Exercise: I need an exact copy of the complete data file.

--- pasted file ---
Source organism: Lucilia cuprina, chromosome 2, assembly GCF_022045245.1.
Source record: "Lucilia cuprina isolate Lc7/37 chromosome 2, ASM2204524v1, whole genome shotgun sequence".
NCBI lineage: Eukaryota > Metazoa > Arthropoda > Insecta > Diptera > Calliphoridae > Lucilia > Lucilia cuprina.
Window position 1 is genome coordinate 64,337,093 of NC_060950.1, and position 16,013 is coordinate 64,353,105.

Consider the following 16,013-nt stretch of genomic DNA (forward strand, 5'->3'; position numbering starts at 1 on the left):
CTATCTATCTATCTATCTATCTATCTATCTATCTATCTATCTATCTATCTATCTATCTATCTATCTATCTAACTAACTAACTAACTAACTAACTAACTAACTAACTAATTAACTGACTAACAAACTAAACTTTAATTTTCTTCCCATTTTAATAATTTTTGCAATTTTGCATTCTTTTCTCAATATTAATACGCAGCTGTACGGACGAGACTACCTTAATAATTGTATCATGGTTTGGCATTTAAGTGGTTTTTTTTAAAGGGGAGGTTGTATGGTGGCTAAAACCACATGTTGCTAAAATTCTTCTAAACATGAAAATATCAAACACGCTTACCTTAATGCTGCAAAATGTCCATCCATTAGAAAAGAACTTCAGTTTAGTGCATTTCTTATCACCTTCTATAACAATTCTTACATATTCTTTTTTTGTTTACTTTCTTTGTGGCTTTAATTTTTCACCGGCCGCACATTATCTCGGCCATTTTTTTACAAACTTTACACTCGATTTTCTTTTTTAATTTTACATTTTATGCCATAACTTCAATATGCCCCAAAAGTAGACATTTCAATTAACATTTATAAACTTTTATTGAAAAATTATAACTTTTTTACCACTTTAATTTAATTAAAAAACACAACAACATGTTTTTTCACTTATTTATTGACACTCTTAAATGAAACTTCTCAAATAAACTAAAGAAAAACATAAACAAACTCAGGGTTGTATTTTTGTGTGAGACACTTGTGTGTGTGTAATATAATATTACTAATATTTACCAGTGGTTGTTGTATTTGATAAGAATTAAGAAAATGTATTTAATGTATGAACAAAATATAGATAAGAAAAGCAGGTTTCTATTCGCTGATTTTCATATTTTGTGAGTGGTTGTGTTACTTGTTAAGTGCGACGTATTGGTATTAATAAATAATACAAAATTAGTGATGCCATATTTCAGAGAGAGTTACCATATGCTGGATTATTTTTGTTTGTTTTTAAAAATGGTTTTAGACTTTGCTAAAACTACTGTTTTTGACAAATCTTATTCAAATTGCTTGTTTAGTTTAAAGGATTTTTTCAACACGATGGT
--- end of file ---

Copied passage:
Source organism: Lucilia cuprina, chromosome 2, assembly GCF_022045245.1.
Source record: "Lucilia cuprina isolate Lc7/37 chromosome 2, ASM2204524v1, whole genome shotgun sequence".
NCBI lineage: Eukaryota > Metazoa > Arthropoda > Insecta > Diptera > Calliphoridae > Lucilia > Lucilia cuprina.
Window position 1 is genome coordinate 64,337,093 of NC_060950.1, and position 16,013 is coordinate 64,353,105.

Consider the following 16,013-nt stretch of genomic DNA (forward strand, 5'->3'; position numbering starts at 1 on the left):
CTATCTATCTATCTATCTATCTATCTATCTATCTATCTATCTATCTATCTATCTATCTATCTATCTATCTAACTAACTAACTAACTAACTAACTAACTAACTAACTAATTAACTGACTAACAAACTAAACTTTAATTTTCTTCCCATTTTAATAATTTTTGCAATTTTGCATTCTTTTCTCAATATTAATACGCAGCTGTACGGACGAGACTACCTTAATAATTGTATCATGGTTTGGCATTTAAGTGGTTTTTTTTAAAGGGGAGGTTGTATGGTGGCTAAAACCACATGTTGCTAAAATTCTTCTAAACATGAAAATATCAAACACGCTTACCTTAATGCTGCAAAATGTCCATCCATTAGAAAAGAACTTCAGTTTAGTGCATTTCTTATCACCTTCTATAACAATTCTTACATATTCTTTTTTTGTTTACTTTCTTTGTGGCTTTAATTTTTCACCGGCCGCACATTATCTCGGCCATTTTTTTACAAACTTTACACTCGATTTTCTTTTTTAATTTTACATTTTATGCCATAACTTCAATATGCCCCAAAAGTAGACATTTCAATTAACATTTATAAACTTTTATTGAAAAATTATAACTTTTTTACCACTTTAATTTAATTAAAAAACACAACAACATGTTTTTTCACTTATTTATTGACACTCTTAAATGAAACTTCTCAAATAAACTAAAGAAAAACATAAACAAACTCAGGGTTGTATTTTTGTGTGAGACACTTGTGTGTGTGTAATATAATATTACTAATATTTACCAGTGGTTGTTGTATTTGATAAGAATTAAGAAAATGTATTTAATGTATGAACAAAATATAGATAAGAAAAGCAGGTTTCTATTCGCTGATTTTCATATTTTGTGAGTGGTTGTGTTACTTGTTAAGTGCGACGTATTGGTATTAATAAATAATACAAAATTAGTGATGCCATATTTCAGAGAGAGTTACCATATGCTGGATTATTTTTGTTTGTTTTTAAAAATGGTTTTAGACTTTGCTAAAACTACTGTTTTTGACAAATCTTATTCAAATTGCTTGTTTAGTTTAAAGGATTTTTTCAACACGATGGT